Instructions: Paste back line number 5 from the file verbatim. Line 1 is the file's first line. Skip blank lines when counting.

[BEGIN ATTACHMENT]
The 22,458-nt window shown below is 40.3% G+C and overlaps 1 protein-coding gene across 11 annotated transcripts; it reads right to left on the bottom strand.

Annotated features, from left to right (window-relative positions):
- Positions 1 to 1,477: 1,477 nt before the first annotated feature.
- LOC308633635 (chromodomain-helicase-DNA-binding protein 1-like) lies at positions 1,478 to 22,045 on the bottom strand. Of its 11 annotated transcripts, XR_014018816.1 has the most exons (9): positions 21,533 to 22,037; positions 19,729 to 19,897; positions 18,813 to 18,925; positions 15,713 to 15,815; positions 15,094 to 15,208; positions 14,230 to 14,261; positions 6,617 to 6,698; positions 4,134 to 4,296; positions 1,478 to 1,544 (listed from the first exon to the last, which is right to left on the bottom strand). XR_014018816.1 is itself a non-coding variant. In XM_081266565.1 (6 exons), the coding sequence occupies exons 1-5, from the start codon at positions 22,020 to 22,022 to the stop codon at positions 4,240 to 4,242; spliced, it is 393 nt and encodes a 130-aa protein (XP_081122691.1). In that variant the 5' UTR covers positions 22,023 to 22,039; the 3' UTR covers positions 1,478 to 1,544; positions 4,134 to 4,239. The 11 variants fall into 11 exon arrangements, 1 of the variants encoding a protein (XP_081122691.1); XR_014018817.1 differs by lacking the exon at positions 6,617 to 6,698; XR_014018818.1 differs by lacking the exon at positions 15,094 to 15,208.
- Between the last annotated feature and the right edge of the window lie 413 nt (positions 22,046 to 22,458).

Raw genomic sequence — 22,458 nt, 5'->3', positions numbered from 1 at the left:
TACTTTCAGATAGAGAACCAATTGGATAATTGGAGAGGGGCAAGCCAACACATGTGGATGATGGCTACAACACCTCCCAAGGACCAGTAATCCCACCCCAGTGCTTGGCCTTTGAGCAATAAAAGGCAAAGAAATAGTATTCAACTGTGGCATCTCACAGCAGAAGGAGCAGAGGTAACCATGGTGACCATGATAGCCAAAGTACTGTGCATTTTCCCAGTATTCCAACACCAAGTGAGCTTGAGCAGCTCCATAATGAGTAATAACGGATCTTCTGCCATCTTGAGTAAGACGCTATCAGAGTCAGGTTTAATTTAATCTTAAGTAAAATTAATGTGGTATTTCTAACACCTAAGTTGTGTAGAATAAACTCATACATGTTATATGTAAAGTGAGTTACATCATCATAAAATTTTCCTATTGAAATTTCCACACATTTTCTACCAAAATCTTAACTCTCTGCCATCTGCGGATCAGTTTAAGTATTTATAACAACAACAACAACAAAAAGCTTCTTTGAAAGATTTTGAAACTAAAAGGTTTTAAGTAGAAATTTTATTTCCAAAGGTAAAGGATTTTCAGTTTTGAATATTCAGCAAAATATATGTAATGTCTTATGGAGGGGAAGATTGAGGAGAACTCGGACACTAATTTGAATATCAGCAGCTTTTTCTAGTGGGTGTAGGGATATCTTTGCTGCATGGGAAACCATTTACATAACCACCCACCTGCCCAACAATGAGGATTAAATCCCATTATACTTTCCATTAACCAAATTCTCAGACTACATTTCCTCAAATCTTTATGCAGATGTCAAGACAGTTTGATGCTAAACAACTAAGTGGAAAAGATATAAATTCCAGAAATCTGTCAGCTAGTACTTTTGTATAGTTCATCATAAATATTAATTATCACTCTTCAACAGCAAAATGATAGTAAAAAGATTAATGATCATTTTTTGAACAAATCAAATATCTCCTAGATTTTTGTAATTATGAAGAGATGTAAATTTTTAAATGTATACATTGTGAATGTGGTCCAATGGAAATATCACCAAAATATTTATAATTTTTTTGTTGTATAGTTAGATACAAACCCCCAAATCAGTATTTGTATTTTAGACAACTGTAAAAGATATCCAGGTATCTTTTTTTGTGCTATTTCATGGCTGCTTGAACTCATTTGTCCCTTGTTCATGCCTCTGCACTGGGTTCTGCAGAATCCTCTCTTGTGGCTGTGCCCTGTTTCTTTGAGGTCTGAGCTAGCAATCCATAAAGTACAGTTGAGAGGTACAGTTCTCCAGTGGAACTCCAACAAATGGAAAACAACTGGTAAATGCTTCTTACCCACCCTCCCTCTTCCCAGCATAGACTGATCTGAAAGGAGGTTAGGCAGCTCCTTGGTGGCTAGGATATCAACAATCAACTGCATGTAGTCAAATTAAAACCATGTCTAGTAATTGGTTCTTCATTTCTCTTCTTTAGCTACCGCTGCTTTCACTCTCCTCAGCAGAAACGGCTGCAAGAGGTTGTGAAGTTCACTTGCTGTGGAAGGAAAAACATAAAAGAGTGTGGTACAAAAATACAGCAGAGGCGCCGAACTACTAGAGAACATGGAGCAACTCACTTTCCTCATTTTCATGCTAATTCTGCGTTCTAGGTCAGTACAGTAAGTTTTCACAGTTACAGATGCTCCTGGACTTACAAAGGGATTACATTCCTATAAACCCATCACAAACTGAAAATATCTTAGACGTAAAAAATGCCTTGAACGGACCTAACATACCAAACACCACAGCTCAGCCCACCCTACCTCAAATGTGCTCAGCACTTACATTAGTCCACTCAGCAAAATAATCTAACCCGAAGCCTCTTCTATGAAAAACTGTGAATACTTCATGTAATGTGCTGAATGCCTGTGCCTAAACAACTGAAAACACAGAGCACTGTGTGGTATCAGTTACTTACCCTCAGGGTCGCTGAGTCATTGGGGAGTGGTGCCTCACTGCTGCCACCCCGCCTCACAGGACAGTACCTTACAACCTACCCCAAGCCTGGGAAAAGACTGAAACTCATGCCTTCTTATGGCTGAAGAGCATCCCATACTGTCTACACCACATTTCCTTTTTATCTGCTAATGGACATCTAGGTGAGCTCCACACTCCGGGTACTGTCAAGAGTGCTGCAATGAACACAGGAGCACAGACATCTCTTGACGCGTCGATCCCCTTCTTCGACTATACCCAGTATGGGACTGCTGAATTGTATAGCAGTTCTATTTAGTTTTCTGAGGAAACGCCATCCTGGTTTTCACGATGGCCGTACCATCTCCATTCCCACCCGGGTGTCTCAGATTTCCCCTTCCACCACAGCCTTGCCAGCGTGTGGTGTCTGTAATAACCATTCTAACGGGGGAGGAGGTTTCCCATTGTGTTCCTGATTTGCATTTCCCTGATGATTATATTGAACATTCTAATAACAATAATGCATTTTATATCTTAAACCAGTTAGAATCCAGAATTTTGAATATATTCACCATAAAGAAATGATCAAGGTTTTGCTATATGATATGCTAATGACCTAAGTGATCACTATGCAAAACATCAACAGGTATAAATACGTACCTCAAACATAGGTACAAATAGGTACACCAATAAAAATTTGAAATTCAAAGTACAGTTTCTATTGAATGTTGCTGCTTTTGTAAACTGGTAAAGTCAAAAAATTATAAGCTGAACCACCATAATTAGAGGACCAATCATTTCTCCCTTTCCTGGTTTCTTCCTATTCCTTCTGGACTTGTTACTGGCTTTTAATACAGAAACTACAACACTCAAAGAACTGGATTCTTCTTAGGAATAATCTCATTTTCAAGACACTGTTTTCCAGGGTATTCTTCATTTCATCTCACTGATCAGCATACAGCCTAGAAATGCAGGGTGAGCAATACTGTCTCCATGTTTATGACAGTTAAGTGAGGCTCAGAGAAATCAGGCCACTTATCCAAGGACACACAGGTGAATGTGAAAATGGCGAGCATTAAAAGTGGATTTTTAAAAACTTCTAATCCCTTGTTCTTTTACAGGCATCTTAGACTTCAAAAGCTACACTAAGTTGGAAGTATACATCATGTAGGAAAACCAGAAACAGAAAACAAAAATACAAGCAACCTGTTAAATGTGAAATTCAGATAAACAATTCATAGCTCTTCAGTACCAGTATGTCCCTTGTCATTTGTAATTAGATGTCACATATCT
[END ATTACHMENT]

- Between the last annotated feature and the right edge of the window lie 413 nt (positions 22,046 to 22,458).